Target: RHB Billy Butler 1B ($3200) versus RHP Ervin Santana ($7000)

Head-to-head stats: .258/.410/.774 in 39 plate appearances

Country Breakfast has been running light for the past two seasons, opting for a gluten-free meal that takes the weight off of his OPS, but his career-long tarnishing of Ervin Santana's baseball card could bring about a single-day splurge at the breakfast table. The five career homers are tied for the second-most that Santana has given up to a single batter in his career, and the 31 at bats are at least 20 fewer than the total needed by the other batters atop that list, as more than half of the hits during the tenure of this matchup have left the yard.


Target: RHB's Adam Jones OF ($3800, +39 OPS and +.035 ISO vs. RHP) and Manny Machado 3B ($3900, +30 OPS and +.035 ISO vs. RHP) against RHP Anibal Sanchez ($8200, +21 OPS and +.028 ISO vs. RHB)

The low price on Jones is a bit of a head-scratcher, given that he has the talent to earn first-round consideration in fantasy leagues entering this season, his solid overall batting line of .281/.326/.481 on the year, and his flurry of power just prior to the break with four homers in his last six ballgames. If the Jones price is a head-scratcher, then the fact that Machado comes in under $4k is just teeming with lice. Machado has been one of the ten most productive bats in baseball this season, raking along at a .298/.361/.525 clip, including three bombs in his last eight games prior to All Star festivities. Both of these Baltimore hitters have a slight reverse split in their careers, further cementing their strong-play status today against Anibal Sanchez and the Tigers. The Oriole batters carry salaries that might make sense against David Price, but the potential for a big-scoring day against Sanchez makes them some of the best values on the day.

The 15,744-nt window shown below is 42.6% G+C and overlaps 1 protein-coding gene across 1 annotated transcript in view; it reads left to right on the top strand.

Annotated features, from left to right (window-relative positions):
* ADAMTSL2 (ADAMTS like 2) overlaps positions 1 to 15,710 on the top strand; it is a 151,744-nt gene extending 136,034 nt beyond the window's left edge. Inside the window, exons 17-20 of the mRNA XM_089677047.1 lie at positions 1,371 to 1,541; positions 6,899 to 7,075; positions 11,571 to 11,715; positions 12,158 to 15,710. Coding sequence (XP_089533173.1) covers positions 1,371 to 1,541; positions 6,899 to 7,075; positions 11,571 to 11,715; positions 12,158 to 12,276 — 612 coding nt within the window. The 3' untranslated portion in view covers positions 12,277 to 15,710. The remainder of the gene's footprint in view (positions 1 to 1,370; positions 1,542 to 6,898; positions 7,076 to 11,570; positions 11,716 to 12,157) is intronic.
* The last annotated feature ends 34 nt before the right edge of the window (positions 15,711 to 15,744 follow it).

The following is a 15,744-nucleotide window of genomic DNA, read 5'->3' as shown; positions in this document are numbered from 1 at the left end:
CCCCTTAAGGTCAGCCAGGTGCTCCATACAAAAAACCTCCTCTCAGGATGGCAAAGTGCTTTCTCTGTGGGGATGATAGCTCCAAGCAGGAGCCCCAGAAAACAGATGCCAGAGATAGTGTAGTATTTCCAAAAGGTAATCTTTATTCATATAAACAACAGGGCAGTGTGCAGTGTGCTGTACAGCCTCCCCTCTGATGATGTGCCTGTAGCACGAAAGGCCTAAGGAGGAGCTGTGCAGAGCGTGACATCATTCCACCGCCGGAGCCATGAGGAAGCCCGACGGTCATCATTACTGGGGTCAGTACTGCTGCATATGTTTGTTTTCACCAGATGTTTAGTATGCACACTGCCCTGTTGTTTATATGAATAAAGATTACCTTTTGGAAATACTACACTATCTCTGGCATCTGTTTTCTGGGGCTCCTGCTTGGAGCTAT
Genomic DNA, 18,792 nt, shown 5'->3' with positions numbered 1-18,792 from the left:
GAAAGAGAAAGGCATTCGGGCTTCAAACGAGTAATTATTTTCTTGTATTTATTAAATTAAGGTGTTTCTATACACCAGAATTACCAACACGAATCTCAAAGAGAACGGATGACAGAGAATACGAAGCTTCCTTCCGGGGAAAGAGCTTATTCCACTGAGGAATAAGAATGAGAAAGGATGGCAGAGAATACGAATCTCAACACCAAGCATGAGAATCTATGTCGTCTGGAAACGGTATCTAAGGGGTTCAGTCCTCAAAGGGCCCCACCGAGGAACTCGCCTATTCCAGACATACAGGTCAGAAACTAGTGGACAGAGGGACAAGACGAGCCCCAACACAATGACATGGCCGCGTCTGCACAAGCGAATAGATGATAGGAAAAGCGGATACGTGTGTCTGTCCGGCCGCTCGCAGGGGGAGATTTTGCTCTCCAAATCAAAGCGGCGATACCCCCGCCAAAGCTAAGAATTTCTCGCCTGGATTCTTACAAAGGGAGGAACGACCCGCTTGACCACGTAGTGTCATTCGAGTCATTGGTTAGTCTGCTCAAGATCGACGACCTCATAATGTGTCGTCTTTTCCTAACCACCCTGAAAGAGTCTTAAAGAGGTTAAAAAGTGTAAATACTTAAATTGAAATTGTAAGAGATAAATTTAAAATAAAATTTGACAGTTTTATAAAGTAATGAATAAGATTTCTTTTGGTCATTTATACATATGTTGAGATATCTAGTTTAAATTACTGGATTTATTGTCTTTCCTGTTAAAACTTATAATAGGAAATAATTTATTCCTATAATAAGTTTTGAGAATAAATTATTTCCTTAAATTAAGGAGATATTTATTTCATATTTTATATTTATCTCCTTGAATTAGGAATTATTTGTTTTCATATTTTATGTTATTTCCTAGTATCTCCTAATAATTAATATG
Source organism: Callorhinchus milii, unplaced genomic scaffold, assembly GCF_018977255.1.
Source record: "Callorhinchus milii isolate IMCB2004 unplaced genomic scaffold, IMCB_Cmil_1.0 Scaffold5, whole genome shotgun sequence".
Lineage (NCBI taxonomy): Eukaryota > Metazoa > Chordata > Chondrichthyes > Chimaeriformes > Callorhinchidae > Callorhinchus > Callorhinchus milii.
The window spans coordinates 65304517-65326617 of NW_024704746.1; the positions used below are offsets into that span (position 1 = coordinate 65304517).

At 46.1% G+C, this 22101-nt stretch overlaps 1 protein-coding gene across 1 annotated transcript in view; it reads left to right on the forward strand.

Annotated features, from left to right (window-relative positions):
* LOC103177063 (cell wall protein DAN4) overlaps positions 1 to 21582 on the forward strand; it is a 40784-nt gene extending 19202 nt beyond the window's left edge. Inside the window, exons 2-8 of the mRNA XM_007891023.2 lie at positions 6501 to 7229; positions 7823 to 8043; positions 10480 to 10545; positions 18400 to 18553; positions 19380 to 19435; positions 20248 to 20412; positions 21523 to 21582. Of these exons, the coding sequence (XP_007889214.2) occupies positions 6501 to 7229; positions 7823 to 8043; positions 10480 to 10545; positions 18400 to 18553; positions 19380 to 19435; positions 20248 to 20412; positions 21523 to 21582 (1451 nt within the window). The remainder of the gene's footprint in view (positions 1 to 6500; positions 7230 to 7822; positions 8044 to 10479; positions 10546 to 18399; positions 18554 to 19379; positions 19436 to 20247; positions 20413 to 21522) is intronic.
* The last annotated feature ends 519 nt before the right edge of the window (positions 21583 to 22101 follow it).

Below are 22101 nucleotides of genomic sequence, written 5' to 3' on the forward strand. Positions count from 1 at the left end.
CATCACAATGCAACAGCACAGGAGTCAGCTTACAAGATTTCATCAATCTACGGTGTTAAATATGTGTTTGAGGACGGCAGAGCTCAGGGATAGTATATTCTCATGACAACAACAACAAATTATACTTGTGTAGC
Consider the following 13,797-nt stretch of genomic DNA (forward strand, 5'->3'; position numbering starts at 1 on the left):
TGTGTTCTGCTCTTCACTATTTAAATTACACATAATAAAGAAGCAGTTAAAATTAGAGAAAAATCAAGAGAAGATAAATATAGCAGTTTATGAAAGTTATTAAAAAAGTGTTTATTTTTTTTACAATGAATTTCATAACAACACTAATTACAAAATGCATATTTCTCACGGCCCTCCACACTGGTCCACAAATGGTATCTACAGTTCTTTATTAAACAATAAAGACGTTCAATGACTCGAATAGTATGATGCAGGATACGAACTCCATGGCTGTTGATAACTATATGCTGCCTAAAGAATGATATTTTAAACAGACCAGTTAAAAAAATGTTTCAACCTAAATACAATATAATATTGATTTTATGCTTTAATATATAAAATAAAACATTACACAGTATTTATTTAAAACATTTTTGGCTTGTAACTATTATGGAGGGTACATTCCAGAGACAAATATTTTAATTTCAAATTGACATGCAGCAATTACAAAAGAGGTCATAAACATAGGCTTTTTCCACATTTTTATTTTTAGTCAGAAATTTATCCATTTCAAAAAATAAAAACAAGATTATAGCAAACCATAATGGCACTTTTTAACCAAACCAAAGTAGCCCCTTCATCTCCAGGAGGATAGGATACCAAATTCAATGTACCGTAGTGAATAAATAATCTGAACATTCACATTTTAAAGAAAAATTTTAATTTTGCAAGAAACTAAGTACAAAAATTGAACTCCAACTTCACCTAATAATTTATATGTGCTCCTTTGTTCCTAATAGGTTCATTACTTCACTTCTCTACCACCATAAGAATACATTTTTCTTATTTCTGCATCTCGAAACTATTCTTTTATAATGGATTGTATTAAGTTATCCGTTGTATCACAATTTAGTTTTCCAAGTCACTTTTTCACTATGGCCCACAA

Resources used for this article:

Baseball Prospectus Stats and Player Cards

Draft Kings player prices

Brooks Baseball